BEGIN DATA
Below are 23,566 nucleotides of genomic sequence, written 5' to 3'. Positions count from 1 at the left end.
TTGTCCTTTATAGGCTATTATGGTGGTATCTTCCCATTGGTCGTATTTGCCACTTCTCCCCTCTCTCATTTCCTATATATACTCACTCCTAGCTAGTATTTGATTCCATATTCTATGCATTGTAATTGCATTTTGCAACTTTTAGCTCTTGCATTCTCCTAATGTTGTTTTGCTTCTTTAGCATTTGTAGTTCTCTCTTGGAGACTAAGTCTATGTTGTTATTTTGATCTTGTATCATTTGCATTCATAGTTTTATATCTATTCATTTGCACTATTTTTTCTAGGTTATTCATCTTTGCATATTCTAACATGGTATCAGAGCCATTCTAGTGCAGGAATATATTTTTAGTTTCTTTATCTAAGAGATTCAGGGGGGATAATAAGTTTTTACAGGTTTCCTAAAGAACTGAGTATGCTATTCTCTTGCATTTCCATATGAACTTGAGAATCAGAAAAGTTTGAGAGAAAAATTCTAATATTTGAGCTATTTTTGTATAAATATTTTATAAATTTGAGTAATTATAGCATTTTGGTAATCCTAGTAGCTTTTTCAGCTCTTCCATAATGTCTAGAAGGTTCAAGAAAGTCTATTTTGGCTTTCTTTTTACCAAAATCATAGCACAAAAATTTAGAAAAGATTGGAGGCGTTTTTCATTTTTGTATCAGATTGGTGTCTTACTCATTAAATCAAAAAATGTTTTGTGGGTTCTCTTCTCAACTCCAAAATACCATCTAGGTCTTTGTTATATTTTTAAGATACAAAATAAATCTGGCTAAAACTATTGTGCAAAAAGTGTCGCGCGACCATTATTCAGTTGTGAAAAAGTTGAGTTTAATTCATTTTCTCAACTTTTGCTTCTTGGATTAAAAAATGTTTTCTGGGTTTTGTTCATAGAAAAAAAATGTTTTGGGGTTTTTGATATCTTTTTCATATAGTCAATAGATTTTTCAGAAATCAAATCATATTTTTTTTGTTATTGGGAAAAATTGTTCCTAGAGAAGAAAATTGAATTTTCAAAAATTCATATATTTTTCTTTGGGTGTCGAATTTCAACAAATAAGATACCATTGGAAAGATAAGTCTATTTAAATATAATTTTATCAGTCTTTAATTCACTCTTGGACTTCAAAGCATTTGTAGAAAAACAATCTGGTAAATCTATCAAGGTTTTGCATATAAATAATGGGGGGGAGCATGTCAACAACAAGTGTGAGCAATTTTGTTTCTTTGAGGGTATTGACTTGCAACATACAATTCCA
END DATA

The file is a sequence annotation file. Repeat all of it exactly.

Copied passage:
Below are 23,566 nucleotides of genomic sequence, written 5' to 3'. Positions count from 1 at the left end.
TTGTCCTTTATAGGCTATTATGGTGGTATCTTCCCATTGGTCGTATTTGCCACTTCTCCCCTCTCTCATTTCCTATATATACTCACTCCTAGCTAGTATTTGATTCCATATTCTATGCATTGTAATTGCATTTTGCAACTTTTAGCTCTTGCATTCTCCTAATGTTGTTTTGCTTCTTTAGCATTTGTAGTTCTCTCTTGGAGACTAAGTCTATGTTGTTATTTTGATCTTGTATCATTTGCATTCATAGTTTTATATCTATTCATTTGCACTATTTTTTCTAGGTTATTCATCTTTGCATATTCTAACATGGTATCAGAGCCATTCTAGTGCAGGAATATATTTTTAGTTTCTTTATCTAAGAGATTCAGGGGGGATAATAAGTTTTTACAGGTTTCCTAAAGAACTGAGTATGCTATTCTCTTGCATTTCCATATGAACTTGAGAATCAGAAAAGTTTGAGAGAAAAATTCTAATATTTGAGCTATTTTTGTATAAATATTTTATAAATTTGAGTAATTATAGCATTTTGGTAATCCTAGTAGCTTTTTCAGCTCTTCCATAATGTCTAGAAGGTTCAAGAAAGTCTATTTTGGCTTTCTTTTTACCAAAATCATAGCACAAAAATTTAGAAAAGATTGGAGGCGTTTTTCATTTTTGTATCAGATTGGTGTCTTACTCATTAAATCAAAAAATGTTTTGTGGGTTCTCTTCTCAACTCCAAAATACCATCTAGGTCTTTGTTATATTTTTAAGATACAAAATAAATCTGGCTAAAACTATTGTGCAAAAAGTGTCGCGCGACCATTATTCAGTTGTGAAAAAGTTGAGTTTAATTCATTTTCTCAACTTTTGCTTCTTGGATTAAAAAATGTTTTCTGGGTTTTGTTCATAGAAAAAAAATGTTTTGGGGTTTTTGATATCTTTTTCATATAGTCAATAGATTTTTCAGAAATCAAATCATATTTTTTTTGTTATTGGGAAAAATTGTTCCTAGAGAAGAAAATTGAATTTTCAAAAATTCATATATTTTTCTTTGGGTGTCGAATTTCAACAAATAAGATACCATTGGAAAGATAAGTCTATTTAAATATAATTTTATCAGTCTTTAATTCACTCTTGGACTTCAAAGCATTTGTAGAAAAACAATCTGGTAAATCTATCAAGGTTTTGCATATAAATAATGGGGGGGAGCATGTCAACAACAAGTGTGAGCAATTTTGTTTCTTTGAGGGTATTGACTTGCAACATACAATTCCA